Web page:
In which state did a charter school attempt to violate female students’ Title IX rights by forcing them to choose between taking a pregnancy test or getting kicked out of school?
Which ACLU affiliate recently released a report that documents unconstitutional police harassment of photographers?
Which constitutional amendment ought to protect the expression of “liking” something on Facebook?
Which court ruled this week that GPS tracking could be used against defendants who were tracked before the Supreme Court’s United States v. Jones decision?
In which state did police seize approximately $3 million from drivers, who were never arrested or charged with a crime, during traffic stops?
Get Tested Or Get Out: School Forces Pregnancy Tests on Girls, Kicks out Students Who Refuse or are Pregnant
In a Louisiana public school, female students who are suspected of being pregnant were told that they must take a pregnancy test. Under school policy, those who are pregnant or refuse to take the test are kicked out and forced to undergo home schooling. After the ACLU wrote to the school board protesting the policy, the board rescinded the rule, which violated the Constitution and Title IX of the Education Amendments of 1972.
NYPD's Backwards Policy on Photography at Occupy Wall Street
Under the First Amendment, Americans have the right to observe and record members of the police force in the public discharge of their duties. Conversely, the New York Police Department’s right to conduct photo and video surveillance on citizens engaging in lawful protest is limited, with very few exceptions, to circumstances in which “it reasonably appears that unlawful conduct is about to occur, is occurring, or has occurred.” As a report released this week by the New York Civil Liberties Union starkly illustrates, though, these rules bear little relation to what is actually happening. Police continue to subject photographers to harassment, injury, and arrest.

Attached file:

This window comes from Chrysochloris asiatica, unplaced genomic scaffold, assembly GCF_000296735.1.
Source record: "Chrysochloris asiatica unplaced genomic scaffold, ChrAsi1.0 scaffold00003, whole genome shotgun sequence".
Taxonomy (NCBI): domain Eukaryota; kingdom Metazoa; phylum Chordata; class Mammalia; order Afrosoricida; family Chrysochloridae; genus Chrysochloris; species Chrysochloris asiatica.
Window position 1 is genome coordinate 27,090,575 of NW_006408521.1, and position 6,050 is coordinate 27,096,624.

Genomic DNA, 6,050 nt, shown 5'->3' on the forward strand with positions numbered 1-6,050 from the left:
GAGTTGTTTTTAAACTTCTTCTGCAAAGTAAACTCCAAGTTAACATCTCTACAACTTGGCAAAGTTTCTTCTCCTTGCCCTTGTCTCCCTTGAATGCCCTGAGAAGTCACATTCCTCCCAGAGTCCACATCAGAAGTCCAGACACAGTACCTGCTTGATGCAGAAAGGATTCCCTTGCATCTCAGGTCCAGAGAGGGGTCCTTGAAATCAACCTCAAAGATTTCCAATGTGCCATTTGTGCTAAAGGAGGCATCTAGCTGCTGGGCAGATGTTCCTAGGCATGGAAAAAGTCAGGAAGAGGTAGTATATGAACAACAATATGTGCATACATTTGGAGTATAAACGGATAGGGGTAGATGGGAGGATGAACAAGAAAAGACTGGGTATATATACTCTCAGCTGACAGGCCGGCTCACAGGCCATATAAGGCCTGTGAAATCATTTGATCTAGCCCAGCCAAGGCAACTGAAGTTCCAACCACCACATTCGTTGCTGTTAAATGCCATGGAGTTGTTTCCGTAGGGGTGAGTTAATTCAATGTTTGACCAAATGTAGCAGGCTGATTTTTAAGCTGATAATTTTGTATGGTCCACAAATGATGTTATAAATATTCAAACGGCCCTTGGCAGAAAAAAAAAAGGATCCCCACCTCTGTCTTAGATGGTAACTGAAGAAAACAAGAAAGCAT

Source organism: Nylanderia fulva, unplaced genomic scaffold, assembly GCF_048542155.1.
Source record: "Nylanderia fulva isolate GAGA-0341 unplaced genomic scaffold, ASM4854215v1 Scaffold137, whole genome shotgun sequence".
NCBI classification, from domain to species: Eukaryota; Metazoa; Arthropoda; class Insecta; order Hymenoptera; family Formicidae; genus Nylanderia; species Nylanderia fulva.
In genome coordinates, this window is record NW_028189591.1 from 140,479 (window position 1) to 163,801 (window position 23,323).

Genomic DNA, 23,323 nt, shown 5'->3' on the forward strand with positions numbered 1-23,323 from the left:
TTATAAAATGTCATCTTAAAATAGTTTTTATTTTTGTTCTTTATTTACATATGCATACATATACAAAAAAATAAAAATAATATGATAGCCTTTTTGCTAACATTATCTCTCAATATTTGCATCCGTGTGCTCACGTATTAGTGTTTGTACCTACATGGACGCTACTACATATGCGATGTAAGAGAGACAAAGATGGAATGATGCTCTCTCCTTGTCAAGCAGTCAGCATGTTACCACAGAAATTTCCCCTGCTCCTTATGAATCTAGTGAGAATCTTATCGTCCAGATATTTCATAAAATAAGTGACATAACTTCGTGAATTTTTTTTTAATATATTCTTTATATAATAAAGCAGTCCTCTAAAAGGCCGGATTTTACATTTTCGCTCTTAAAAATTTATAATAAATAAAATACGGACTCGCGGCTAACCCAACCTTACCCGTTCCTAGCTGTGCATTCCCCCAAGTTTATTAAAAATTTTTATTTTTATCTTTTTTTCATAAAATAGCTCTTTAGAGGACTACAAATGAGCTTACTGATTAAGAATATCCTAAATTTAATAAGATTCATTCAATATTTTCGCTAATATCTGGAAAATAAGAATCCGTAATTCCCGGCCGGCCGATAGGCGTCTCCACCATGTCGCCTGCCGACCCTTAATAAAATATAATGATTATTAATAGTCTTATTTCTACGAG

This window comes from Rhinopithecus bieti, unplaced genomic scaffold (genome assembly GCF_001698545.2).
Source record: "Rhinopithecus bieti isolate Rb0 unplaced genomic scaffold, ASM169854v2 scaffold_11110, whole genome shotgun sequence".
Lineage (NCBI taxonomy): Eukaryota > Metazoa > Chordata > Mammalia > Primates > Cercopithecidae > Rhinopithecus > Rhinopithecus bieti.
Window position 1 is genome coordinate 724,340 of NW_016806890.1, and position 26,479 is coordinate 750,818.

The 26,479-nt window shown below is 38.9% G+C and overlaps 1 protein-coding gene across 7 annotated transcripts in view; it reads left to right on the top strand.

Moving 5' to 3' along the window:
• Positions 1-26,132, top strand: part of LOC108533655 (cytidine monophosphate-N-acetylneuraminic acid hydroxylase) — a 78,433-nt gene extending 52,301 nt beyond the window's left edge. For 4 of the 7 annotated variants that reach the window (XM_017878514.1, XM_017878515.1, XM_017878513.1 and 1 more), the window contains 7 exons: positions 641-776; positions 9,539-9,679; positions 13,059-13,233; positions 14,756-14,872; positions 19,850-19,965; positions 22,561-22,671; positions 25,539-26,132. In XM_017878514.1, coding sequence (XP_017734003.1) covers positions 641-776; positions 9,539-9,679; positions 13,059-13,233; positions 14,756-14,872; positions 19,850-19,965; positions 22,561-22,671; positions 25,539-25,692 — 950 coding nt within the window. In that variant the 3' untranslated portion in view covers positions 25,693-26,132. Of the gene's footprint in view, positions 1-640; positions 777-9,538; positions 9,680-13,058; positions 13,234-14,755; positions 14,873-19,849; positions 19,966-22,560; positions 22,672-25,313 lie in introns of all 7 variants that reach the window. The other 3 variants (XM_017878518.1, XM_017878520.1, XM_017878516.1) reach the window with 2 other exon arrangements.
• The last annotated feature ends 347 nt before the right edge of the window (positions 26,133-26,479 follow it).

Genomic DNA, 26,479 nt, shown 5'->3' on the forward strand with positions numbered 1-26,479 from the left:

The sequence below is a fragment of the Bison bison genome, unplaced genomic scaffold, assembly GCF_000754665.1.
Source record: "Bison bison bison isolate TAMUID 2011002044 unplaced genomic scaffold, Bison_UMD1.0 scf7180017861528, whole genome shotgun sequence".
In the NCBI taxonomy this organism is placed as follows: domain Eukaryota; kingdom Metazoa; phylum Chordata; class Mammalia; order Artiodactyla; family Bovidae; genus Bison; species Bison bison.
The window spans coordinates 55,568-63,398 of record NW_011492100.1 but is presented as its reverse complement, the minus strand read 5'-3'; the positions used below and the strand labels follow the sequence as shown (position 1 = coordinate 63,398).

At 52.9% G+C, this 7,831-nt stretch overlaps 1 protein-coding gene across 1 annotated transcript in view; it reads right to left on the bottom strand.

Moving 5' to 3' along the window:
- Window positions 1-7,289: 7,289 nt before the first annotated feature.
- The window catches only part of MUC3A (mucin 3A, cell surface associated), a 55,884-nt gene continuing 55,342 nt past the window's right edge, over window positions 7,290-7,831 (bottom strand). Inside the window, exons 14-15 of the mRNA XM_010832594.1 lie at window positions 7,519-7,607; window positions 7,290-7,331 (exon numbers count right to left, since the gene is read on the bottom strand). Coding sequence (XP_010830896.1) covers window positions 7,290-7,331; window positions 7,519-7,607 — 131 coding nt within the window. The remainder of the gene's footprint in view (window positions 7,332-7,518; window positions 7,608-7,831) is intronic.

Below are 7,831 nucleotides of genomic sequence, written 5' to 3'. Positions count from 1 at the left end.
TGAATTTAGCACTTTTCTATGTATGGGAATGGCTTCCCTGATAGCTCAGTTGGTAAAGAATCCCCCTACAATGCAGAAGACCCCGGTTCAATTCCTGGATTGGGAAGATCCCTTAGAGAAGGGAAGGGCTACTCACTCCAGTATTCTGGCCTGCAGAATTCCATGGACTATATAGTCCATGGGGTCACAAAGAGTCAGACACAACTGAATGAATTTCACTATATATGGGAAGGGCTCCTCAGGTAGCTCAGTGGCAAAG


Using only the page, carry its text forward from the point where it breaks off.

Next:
ACLU & Facebook Tell Appeals Court That “Like” Is Free Speech
This week, the ACLU filed a friend-of-the-court brief in an appeal of a federal judge’s ruling in May that “liking” something on Facebook is not speech protected by the First Amendment. In the case, now before the U.S. Court of Appeals for the Fourth Circuit, employees of a Virginia sheriff who was running for reelection were fired for “liking” the sheriff’s opponent’s webpage on Facebook and taking other actions to indicate their support for the opponent. Those employees brought a First Amendment lawsuit against the sheriff, B.H. Roberts, who fired them after he won the election.
Bad News On Warrantless GPS Tracking
On Monday, the U.S. Court of Appeals for the Ninth Circuit issued a disappointing but fortunately narrow decision in a case involving warrantless tracking of a vehicle with a GPS device. The three-judge panel refused to exclude GPS tracking evidence under what’s known as the “good faith” exception, ruling that when the tracking took place, law enforcement agents reasonably relied on binding circuit court precedent in concluding that no warrant was necessary. The tracking happened before the Supreme Court issued its decision in United States v. Jones that GPS device tracking triggers Fourth Amendment protections.
Settlement Means No More Highway Robbery in Tenaha, Texas
Last Friday, the ACLU settled a class-action lawsuit, pending court approval, against officials in the East Texas town of Tenaha and Shelby County, over the rampant practice of stopping and searching drivers, almost always Black or Latino, and often seizing their cash and other valuable property. The money seized went directly into department coffers. It was highway robbery, targeting those who could least afford to challenge the officers’ abuse of power, under the guise of a so-called “drug interdiction” program and made possible by Texas’s permissive civil asset forfeiture laws.
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